Okay, here are some words about some (near)recent comics. I guess they are capsules, relatively speaking that is. Although, after this one some of my relatives won't be speaking to me, particularly the Morrison branch.
Anyway, this... AXIS: REVOLUTIONS #4 Art by Gullermo Mogorron & Felix Ruiz, Howard Victor Chaykin Written by John Barber, Howard Victor Chaykin Coloured by Rachelle Rosenberg Lettered by VC's Travis Lanham Marvel,$3.99 (2015) Ice Man created by Jack Kirby & Stan Lee Doctor Doom created by Jack Kirby & Stan Lee
You could be forgiven for thinking that this comic has little reason to exist, being as it is one of those inessential spin-off things barely connected to the latest Godawful Event comic to clog up the rapidly thickening arteries of the Direct Market. And yet, there are many reasons for this comic to exist (beyond Marvel's contractually stipulated page quota with the printing company). Firstly, it allows John Barber to introduce himself to me with a comical study of overweening youthful angst most familiar to those who inhabited the 1980s, as represented by Ice Man (who is a lot pointier than I recall), versus the more incurious, practical and contented youth of the noughties, represented by a young lady who probably has an App to handle all that emotional crap. Secondly, I get to see the art of Guillermo Mogorron & Felix Ruiz; art which reminds me of the work of Phil Hester ovelaid with the signature urgent scribbliness of Bill Sienkiewicz; it doesn't work as such, but it's still fun to look at.
Third, I get to imagine Howard Victor Chaykin's little face as he listened to the premise of the Axis "concept" and also get to wonder where exactly his pragmatism kicked in and he said "sure.", because it never hurts to keep a door open to Marvel, and even Living Comic Book Legends have bills to pay. Fourth, Howard Victor Chaykin gets to demonstrate that no matter what nonsensical shit he's handed he can sculpt it into a passingly convincing simulacrum of a decent story. Despite at no point ever suggesting he was in any danger of spending more than a morning on it, his part of the book is a surprisingly taut and suspenseful look at conflicting loyalties centred around the world's most dangerous (and ghastliest patterned) waistcoat. It's all particularly effective since it is set in Latveria, a country which resembles a never ending beer festival held inside a cuckoo clock. Necessary or no, this was OKAY!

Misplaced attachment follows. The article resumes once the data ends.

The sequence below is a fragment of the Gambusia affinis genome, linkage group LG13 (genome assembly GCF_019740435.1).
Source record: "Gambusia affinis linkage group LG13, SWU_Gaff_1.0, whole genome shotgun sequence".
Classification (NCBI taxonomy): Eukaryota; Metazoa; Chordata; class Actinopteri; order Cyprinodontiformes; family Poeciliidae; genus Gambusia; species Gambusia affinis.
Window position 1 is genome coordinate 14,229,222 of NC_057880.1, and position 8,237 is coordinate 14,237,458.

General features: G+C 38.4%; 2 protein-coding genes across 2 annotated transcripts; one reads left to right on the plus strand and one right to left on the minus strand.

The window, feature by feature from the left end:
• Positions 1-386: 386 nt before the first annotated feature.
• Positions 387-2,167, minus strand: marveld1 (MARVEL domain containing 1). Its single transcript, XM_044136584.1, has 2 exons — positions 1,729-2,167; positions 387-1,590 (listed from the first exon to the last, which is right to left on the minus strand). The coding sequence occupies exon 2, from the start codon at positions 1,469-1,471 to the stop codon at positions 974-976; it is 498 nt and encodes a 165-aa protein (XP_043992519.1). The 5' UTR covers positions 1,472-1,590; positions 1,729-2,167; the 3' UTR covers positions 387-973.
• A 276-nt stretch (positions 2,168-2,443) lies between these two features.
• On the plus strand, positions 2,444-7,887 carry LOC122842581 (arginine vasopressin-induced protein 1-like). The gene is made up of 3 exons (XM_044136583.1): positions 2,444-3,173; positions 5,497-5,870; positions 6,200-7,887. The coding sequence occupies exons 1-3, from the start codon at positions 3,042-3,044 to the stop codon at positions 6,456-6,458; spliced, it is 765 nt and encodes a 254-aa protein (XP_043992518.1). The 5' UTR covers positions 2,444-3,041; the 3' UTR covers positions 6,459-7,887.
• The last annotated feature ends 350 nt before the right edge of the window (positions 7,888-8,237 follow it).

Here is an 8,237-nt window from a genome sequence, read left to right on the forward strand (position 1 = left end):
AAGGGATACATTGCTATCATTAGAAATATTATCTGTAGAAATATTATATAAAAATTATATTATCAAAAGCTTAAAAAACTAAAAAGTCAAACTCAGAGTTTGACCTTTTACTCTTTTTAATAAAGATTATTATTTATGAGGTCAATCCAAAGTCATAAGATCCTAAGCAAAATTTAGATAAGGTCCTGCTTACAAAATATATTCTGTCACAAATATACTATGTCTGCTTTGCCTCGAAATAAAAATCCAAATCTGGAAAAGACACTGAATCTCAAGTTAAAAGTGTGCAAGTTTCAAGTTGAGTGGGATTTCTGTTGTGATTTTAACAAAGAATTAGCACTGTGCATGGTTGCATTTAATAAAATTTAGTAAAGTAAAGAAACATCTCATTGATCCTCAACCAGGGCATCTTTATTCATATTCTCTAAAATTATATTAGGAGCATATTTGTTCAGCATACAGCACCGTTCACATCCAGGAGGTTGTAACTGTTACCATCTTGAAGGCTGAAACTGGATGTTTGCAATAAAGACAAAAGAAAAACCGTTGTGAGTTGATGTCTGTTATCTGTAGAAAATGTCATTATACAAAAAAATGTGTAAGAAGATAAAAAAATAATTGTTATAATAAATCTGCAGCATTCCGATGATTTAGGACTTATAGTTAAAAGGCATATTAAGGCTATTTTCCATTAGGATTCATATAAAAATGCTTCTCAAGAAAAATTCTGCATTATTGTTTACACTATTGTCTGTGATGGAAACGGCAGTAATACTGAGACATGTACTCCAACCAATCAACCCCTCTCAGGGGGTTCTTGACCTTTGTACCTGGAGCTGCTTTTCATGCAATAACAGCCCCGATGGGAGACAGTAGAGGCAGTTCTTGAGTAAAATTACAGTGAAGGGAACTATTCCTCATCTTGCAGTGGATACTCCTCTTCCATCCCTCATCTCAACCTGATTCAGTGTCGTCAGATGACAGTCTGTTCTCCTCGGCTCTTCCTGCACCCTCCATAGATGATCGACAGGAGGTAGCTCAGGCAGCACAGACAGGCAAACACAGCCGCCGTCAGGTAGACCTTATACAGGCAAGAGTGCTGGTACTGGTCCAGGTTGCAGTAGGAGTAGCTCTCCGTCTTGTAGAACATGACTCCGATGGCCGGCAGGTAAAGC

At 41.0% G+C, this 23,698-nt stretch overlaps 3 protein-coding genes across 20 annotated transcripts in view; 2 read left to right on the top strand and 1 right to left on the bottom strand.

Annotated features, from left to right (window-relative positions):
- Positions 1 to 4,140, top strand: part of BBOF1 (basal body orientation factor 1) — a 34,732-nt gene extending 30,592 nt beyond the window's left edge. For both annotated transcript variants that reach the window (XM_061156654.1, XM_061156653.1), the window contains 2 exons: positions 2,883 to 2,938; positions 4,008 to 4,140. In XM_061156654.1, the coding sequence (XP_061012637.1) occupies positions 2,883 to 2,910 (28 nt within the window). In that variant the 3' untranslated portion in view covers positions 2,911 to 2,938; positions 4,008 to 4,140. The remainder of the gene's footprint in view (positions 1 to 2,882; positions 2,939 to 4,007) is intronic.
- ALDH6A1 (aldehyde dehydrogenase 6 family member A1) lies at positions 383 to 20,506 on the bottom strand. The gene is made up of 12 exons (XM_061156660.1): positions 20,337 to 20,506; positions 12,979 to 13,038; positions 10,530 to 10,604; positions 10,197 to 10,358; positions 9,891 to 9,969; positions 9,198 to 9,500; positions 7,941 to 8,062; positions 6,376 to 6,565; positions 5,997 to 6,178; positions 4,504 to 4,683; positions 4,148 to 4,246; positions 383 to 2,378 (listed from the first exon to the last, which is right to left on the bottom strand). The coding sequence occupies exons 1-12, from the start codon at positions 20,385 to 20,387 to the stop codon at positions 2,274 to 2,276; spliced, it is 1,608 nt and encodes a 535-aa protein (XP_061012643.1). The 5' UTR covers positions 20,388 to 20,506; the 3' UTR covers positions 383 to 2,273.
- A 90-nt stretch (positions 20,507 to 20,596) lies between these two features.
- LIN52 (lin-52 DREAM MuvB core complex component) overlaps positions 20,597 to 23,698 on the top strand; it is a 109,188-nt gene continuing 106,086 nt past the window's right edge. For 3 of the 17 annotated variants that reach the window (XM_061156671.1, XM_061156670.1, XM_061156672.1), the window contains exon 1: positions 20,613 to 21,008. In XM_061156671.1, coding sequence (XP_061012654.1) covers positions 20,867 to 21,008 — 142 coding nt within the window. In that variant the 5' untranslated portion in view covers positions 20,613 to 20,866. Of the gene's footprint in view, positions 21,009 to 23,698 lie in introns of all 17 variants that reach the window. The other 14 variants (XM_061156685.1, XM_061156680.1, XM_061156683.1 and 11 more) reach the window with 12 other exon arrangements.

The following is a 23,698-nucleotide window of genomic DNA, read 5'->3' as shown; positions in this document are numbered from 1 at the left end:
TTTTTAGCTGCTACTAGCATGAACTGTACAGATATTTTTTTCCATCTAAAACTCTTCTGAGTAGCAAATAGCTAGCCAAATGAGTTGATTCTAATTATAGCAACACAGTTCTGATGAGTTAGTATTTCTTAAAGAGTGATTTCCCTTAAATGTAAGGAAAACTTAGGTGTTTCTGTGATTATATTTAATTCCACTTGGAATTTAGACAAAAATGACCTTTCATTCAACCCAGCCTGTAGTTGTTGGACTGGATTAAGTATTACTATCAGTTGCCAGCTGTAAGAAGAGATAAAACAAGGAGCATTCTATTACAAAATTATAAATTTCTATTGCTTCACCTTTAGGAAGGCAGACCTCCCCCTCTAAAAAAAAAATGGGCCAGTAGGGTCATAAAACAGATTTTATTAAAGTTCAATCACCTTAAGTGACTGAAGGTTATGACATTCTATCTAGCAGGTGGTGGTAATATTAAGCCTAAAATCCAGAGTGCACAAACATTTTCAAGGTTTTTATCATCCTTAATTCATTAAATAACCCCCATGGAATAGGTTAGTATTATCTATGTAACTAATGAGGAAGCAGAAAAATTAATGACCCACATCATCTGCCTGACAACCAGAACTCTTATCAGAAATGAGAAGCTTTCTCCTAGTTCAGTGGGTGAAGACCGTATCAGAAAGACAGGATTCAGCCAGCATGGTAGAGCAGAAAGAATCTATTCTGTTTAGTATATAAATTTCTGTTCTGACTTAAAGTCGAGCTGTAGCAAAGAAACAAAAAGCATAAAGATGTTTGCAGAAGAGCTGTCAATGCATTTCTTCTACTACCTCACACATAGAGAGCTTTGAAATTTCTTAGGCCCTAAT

THE MULTIVERSITY: MASTERMEN #1 Art by Jim Lee, Scott Williams, Sandra Hope, Mark Irwin, Jonathan Glapion Written by Grant Morrison Coloured by Alex Sinclair, Jeromy Cox Lettered by Rob Leigh DC Comics, $4.99 (2015) Superman created by Jerry Siegel & Joe Shuster
I recall in 1991 (I know!) being tickled by the televisual sight of the poet Tom Paulin splutteringly declaring Martin Amis' Times Arrow to be "boneheaded!". Time's Arrow, you need not be reminded, is the one where Amis fils runs the Holocaust backwards like that one Dresden bombing chapter in Vonnegut's Slaughterhouse 5. "Boneheaded!" or not Time's Arrow does at least have the decency to include an attempt at suggesting the indecency of the Holocaust in its backwards pelt through Nazi Germany. Which is more than Grant Morrison can be bothered to do here.